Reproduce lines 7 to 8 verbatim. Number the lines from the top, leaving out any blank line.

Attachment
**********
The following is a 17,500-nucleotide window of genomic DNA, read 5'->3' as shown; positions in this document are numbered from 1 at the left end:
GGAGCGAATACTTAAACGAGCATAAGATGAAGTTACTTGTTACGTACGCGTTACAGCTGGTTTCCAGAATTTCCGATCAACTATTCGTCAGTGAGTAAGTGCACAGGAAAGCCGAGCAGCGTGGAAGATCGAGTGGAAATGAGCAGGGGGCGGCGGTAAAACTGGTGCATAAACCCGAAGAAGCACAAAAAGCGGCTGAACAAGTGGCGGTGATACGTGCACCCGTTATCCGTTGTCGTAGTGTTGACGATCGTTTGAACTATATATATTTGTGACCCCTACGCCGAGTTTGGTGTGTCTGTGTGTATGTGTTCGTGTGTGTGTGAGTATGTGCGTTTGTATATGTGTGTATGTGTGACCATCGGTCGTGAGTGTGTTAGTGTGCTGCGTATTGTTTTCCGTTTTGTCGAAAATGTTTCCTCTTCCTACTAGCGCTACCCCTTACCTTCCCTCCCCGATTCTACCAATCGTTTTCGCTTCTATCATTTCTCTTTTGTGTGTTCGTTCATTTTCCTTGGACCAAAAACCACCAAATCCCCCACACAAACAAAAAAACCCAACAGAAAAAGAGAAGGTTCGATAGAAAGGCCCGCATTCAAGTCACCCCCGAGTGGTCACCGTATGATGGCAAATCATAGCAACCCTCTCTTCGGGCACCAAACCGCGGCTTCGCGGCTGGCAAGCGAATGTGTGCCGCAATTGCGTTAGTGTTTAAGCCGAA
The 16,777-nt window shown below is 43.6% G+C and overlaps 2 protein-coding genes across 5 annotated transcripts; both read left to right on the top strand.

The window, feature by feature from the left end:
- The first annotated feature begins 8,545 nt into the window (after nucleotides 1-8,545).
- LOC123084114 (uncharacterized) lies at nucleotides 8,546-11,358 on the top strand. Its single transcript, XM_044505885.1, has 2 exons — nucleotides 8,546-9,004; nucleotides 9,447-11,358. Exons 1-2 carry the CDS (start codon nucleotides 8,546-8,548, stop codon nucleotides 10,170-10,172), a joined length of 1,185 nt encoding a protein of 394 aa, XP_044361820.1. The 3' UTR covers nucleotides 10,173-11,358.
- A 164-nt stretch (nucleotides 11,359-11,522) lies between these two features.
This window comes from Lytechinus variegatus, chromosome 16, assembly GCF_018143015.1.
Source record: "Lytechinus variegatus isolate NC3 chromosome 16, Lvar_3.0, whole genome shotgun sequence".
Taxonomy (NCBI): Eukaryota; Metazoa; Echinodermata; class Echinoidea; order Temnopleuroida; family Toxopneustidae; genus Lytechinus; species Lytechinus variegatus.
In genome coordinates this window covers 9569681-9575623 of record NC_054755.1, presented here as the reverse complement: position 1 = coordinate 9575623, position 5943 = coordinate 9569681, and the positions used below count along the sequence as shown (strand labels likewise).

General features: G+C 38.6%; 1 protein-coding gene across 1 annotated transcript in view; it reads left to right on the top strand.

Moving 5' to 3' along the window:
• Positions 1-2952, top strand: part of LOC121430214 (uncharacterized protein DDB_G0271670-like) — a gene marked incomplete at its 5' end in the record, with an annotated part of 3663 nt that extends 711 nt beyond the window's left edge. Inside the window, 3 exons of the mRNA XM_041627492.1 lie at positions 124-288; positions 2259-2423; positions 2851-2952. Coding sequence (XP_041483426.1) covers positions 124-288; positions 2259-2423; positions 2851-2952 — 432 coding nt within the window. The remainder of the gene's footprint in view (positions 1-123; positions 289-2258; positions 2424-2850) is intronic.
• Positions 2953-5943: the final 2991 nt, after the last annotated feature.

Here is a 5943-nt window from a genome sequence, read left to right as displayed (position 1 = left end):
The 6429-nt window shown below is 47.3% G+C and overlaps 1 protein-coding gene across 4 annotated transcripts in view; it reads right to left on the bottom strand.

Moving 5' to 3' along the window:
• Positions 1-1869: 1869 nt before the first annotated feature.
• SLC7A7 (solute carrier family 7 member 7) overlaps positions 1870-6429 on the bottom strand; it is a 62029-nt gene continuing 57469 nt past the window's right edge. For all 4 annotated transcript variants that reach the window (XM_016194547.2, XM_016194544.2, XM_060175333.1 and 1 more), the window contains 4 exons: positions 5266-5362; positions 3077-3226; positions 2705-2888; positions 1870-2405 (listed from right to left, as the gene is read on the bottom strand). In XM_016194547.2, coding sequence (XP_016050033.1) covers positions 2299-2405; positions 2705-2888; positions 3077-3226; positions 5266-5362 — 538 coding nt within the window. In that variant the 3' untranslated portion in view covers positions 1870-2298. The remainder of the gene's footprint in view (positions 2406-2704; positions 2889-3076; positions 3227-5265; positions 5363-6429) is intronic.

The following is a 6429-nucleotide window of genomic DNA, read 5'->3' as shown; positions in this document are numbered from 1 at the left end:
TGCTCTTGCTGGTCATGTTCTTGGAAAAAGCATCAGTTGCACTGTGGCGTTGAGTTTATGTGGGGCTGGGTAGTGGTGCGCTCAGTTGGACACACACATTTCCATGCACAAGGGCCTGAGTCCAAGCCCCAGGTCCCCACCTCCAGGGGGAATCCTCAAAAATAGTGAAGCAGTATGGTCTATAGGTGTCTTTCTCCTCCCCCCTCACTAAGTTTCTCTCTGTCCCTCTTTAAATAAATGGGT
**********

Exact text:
- A 164-nt stretch (nucleotides 11,359-11,522) lies between these two features.
This window comes from Lytechinus variegatus, chromosome 16, assembly GCF_018143015.1.